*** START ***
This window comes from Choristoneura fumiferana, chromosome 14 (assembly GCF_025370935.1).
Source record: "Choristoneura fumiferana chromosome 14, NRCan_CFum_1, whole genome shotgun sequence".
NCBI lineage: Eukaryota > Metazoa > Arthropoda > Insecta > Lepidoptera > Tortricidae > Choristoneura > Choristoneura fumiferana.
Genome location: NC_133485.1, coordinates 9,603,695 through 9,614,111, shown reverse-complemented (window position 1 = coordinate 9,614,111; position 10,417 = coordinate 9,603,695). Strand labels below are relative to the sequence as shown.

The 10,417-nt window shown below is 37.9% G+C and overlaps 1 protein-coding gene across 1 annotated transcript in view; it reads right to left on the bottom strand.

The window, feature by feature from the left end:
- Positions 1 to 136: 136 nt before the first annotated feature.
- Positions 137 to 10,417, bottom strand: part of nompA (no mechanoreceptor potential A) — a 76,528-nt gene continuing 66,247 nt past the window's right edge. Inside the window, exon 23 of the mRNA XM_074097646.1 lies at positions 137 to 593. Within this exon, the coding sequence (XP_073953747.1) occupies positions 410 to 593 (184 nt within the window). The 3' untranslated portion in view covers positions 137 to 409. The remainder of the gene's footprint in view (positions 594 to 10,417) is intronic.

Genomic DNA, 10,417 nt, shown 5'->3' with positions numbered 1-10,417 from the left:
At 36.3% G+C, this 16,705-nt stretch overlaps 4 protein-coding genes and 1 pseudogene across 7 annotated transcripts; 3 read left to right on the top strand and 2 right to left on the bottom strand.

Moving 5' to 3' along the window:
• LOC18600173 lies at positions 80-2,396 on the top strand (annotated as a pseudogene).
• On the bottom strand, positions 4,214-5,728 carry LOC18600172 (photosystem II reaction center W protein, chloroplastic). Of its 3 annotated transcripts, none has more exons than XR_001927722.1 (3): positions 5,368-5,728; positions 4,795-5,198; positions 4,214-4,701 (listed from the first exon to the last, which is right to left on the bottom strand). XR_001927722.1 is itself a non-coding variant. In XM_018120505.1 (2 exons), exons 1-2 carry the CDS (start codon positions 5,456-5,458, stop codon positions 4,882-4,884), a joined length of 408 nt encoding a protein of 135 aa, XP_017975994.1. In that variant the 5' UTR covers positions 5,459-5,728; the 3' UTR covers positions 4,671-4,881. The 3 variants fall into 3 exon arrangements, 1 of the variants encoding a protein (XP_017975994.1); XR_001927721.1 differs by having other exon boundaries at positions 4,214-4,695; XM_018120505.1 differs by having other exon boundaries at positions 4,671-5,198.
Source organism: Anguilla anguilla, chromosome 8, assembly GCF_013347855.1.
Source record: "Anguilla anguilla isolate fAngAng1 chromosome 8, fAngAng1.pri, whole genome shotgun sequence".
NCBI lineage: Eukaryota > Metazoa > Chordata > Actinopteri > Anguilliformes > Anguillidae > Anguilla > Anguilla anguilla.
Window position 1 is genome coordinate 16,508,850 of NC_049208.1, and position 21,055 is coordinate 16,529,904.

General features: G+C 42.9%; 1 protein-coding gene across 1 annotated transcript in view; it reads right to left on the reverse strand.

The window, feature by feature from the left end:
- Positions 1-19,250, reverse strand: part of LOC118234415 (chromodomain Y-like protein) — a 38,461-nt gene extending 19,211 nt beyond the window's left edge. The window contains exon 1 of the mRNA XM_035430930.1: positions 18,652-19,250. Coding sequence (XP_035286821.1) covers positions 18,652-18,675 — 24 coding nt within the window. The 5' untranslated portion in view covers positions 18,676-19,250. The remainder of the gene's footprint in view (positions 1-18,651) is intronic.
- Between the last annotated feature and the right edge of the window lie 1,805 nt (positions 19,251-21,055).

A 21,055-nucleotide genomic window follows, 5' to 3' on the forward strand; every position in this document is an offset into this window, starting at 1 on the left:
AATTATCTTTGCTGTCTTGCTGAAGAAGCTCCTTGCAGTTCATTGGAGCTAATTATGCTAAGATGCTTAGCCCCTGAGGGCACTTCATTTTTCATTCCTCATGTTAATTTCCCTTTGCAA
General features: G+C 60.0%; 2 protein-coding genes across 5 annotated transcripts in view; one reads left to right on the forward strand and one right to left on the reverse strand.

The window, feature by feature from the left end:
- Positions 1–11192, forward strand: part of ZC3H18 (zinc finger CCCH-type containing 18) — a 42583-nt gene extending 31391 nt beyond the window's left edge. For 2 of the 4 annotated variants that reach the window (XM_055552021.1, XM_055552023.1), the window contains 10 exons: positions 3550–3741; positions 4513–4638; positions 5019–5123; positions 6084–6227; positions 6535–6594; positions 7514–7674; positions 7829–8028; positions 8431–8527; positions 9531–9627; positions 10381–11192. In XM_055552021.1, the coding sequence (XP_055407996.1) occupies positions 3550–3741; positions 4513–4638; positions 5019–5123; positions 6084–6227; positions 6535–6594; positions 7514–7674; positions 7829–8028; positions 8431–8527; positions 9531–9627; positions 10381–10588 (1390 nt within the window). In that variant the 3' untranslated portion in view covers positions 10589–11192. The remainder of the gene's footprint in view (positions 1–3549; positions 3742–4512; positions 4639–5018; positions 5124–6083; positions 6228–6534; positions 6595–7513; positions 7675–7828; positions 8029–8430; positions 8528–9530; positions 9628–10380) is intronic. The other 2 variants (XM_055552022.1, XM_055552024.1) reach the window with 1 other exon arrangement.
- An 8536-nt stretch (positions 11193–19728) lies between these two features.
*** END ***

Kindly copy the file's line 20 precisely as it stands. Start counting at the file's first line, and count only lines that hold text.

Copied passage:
- Positions 1-19,250, reverse strand: part of LOC118234415 (chromodomain Y-like protein) — a 38,461-nt gene extending 19,211 nt beyond the window's left edge. The window contains exon 1 of the mRNA XM_035430930.1: positions 18,652-19,250. Coding sequence (XP_035286821.1) covers positions 18,652-18,675 — 24 coding nt within the window. The 5' untranslated portion in view covers positions 18,676-19,250. The remainder of the gene's footprint in view (positions 1-18,651) is intronic.